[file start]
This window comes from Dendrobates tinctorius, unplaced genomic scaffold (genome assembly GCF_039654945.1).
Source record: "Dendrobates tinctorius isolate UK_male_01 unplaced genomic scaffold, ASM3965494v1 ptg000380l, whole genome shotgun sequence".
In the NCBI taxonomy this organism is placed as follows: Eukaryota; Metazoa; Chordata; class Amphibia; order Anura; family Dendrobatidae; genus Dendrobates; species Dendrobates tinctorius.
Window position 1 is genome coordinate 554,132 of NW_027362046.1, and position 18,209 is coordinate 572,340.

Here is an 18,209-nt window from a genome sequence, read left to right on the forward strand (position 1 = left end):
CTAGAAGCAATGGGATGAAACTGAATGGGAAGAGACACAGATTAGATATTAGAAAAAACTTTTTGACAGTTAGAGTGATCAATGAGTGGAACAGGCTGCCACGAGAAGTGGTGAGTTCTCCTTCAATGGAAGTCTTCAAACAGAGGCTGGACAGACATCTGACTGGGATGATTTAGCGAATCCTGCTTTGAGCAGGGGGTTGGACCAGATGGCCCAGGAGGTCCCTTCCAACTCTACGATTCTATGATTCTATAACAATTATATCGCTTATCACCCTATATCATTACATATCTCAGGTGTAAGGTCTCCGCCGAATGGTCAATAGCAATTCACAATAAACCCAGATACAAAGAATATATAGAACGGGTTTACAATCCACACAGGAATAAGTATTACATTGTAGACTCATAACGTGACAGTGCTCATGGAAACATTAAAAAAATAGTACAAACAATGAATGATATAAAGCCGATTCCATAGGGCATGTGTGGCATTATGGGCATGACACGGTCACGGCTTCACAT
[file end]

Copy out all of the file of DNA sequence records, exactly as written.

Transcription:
This window comes from Dendrobates tinctorius, unplaced genomic scaffold (genome assembly GCF_039654945.1).
Source record: "Dendrobates tinctorius isolate UK_male_01 unplaced genomic scaffold, ASM3965494v1 ptg000380l, whole genome shotgun sequence".
In the NCBI taxonomy this organism is placed as follows: Eukaryota; Metazoa; Chordata; class Amphibia; order Anura; family Dendrobatidae; genus Dendrobates; species Dendrobates tinctorius.
Window position 1 is genome coordinate 554,132 of NW_027362046.1, and position 18,209 is coordinate 572,340.

Here is an 18,209-nt window from a genome sequence, read left to right on the forward strand (position 1 = left end):
CTAGAAGCAATGGGATGAAACTGAATGGGAAGAGACACAGATTAGATATTAGAAAAAACTTTTTGACAGTTAGAGTGATCAATGAGTGGAACAGGCTGCCACGAGAAGTGGTGAGTTCTCCTTCAATGGAAGTCTTCAAACAGAGGCTGGACAGACATCTGACTGGGATGATTTAGCGAATCCTGCTTTGAGCAGGGGGTTGGACCAGATGGCCCAGGAGGTCCCTTCCAACTCTACGATTCTATGATTCTATAACAATTATATCGCTTATCACCCTATATCATTACATATCTCAGGTGTAAGGTCTCCGCCGAATGGTCAATAGCAATTCACAATAAACCCAGATACAAAGAATATATAGAACGGGTTTACAATCCACACAGGAATAAGTATTACATTGTAGACTCATAACGTGACAGTGCTCATGGAAACATTAAAAAAATAGTACAAACAATGAATGATATAAAGCCGATTCCATAGGGCATGTGTGGCATTATGGGCATGACACGGTCACGGCTTCACAT